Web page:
House, White House Agree On War Supplemental Spending Bill With Medicaid Provision
House leaders and the WhiteHouse on Wednesday reached an agreement on a $250 billion supplemental warappropriations bill with a provision that would place a one-year moratorium onsix new Medicaid regulations proposed by the Bush administration, CQToday reports. Democrats had hoped to include a provision in thelegislation that would delay all seven of the rules (Clarke/Higa, CQToday, 6/18). Democrats reduced the amount that President Bush requestedfor the Department of Defense by $3.5 billion to finance theirdomestic priorities, such as additional funds for FDA (Rogers,The Politico, 6/18).
The House likely will pass the bill on Thursday, with the Senate expected toconsider the legislation next week. According to the Washington Post, the House will vote on the bill intwo parts, a move that will allow lawmakers to vote on war spending anddomestic spending separately (Kane, WashingtonPost, 6/19).
The legislation will"require significant Republican support to pass because fiscallyconservative Democrats in the Blue DogCoalition arelikely to object" to a provision in the bill that does not include pay/gorules, and "ardent opponents of the Iraq war are likely to object tofunding combat operations with no restrictions," The Hill reports (Soraghan, The Hill,6/18).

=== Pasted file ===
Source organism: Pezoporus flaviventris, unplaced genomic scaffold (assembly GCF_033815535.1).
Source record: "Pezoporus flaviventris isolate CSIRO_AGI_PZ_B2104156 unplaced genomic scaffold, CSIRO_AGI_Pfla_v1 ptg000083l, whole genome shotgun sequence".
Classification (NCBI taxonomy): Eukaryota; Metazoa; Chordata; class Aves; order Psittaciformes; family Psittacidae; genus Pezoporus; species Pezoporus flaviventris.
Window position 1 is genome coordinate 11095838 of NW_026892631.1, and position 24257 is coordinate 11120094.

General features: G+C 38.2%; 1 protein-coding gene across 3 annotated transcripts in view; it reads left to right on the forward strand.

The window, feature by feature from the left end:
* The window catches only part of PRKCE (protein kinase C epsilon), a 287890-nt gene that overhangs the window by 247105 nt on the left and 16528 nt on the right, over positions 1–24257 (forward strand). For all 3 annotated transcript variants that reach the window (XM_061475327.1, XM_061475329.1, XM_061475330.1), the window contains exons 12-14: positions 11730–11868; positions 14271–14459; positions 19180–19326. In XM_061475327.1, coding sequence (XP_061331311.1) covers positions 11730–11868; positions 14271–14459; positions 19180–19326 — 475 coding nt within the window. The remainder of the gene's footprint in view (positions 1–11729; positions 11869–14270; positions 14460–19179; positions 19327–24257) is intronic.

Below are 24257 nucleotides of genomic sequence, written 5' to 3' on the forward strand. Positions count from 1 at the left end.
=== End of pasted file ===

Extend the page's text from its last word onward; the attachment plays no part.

In addition, "Senate leaders were not directly involved in the talks"between House leaders and the White House, and the "tentative deal doesnot include some of the spending programs that senators had included in theirown version, leaving it in question whether the Senate would go along with theHouse agreement," according to the New YorkTimes (Huse,New York Times, 6/19). According to the Post,"[S]ome senators, particularly those on the [Senate] Appropriations Committee, are threatening to add spendingfor domestic causes," moves that "would require the House toreconsider the legislation," likely after the July 4 recess (WashingtonPost, 6/19).
White House Office of Management and Budget Director Jim Nussle "signaledBush would sign the measure," which he said would remain within thespending limits requested by the president, the AP/Minneapolis Star Tribune reports (Taylor, AP/Minneapolis StarTribune, 6/19).
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